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Soil Types

Soil Types

There are over 70,000 different soil types around the globe with nearly 21,000 of these soils found in the United States.

There are many characteristics that differentiate one soil from another; for example, amount of nutrients available, erosion potential and permeability. Physical characteristics are the easiest to observe and by examining only a few, several generalizations can be made about soil. Two important physical characteristics are color and texture.



There are three color categories of topsoil which relate to the amount of organic matter:

  • Dark Soils. Dark soils are black, dark gray or dark brown. Rich in organic content and usually very fertile, dark soils have a high degree of aeration (there is plenty of pore space for air). Since water soaks easily into these soils, they are slow to erode.
  • Moderately dark soils. Colors range from brown to yellow-brown in these soils. They have a moderate amount of organic matter and are of medium fertility. They contain an average amount of aeration and are slightly erodible.
  • Light colored soils. Pale brown to yellow colored soils are usually poorest for farms and gardens. They are low in organic matter, fertility and aeration. They are often highly erodible.

Many different colors can be present in soil, and depend on the minerals found in the parent material and on the chemical and biological reactions within the soil.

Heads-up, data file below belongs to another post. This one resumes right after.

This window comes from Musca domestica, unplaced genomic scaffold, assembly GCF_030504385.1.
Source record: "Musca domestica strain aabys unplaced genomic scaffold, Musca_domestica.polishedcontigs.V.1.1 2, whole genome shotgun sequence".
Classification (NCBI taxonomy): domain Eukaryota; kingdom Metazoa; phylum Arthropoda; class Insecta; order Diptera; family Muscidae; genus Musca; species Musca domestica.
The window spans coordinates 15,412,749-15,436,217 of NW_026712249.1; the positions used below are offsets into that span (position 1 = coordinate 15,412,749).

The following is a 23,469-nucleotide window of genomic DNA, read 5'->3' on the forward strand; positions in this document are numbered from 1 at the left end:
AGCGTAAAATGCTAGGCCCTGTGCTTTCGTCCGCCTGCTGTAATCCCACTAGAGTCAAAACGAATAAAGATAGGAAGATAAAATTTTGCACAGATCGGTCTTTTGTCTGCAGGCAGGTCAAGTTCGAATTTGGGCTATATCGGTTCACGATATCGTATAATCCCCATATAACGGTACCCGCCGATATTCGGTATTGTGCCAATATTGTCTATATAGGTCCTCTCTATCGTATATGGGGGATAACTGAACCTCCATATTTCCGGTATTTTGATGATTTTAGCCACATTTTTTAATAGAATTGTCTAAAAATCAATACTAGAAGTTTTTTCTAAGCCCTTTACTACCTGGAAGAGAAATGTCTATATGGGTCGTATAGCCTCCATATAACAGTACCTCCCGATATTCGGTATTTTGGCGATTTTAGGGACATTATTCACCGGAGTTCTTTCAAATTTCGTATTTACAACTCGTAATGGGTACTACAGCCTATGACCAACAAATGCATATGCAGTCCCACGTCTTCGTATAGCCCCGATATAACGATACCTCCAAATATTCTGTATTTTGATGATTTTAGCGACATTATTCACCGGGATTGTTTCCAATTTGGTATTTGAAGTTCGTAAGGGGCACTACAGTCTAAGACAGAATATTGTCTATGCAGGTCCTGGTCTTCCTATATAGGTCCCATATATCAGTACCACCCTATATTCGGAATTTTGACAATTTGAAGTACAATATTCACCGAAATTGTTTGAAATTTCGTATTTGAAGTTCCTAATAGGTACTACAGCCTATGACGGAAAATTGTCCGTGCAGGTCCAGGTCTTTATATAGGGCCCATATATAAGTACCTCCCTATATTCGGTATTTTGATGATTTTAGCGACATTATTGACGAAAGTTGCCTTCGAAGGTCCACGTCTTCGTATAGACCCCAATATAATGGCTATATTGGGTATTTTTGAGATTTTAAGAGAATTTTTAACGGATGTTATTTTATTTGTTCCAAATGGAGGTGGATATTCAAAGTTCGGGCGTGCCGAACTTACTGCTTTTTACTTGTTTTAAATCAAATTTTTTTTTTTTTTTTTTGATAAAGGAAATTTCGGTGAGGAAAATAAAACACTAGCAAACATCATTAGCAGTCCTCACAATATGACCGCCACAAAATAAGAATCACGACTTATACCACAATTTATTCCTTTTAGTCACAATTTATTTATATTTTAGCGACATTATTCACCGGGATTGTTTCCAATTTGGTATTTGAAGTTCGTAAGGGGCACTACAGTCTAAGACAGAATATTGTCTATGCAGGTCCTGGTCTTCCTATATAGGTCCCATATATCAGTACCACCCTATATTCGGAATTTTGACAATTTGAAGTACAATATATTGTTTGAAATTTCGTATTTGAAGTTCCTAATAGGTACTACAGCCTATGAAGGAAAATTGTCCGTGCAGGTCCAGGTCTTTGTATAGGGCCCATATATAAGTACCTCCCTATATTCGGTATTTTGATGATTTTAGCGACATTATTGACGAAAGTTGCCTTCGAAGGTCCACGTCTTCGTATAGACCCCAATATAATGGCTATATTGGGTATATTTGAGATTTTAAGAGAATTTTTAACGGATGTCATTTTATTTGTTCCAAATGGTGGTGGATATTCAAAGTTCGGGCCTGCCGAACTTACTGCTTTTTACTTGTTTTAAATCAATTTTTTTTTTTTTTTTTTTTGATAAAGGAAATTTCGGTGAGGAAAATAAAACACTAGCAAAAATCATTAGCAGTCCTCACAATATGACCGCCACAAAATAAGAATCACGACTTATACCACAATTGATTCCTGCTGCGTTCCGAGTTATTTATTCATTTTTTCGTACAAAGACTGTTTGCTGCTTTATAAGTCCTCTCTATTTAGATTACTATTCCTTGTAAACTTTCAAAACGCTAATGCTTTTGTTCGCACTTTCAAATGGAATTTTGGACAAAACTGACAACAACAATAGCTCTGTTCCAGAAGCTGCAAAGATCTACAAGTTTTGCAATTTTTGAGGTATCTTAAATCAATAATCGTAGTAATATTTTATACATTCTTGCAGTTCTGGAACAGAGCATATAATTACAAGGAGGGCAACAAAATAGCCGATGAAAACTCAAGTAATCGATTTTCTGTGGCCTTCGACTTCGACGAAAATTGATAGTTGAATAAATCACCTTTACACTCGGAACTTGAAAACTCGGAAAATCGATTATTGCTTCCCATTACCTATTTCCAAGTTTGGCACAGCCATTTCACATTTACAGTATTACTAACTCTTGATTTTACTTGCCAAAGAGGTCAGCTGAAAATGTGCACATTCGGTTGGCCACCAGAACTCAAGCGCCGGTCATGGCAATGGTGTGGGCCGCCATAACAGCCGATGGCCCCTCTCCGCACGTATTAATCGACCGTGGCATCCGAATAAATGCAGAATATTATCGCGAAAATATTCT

All soil types are made of varying amounts of three main components — silt, sand, and clay — and can therefore be classified as silty, sandy, or clayey soils. Clay is the smallest particle, with less than a 0.002-millimeter diameter. Silt particles are between 0.002 and 0.005-millimeters in diameter, and sand is the largest particle, ranging from 0.05 to 2.0 millimeters. Each soil has a characteristic texture that depends on its main component.

For example a sandy clay soil may contain about 50 percent clay, 45 percent sand and 5 percent silt. Clayey soils are fine, but may turn sticky and form a lump when wet. Clay soils are usually dense but can hold much water. Yet the water is held so tightly it is less available for plants. Silty soils are smooth like flour but crumble when wet. They hold water quite well for plants. Sandy soils are loose and crumbly but grittier than the others. They are porous so there is little water for plants.

Each soil type is suited for a different use. Some soils, for example, can support the massive weight of building, shopping centers, airports, and highways. Some are best for crops or ranging land, some for wildlife habitat and forests. Soil scientists determine the capabilities of different soils based on texture, structure, depth, slope, organic matter, and chemical composition.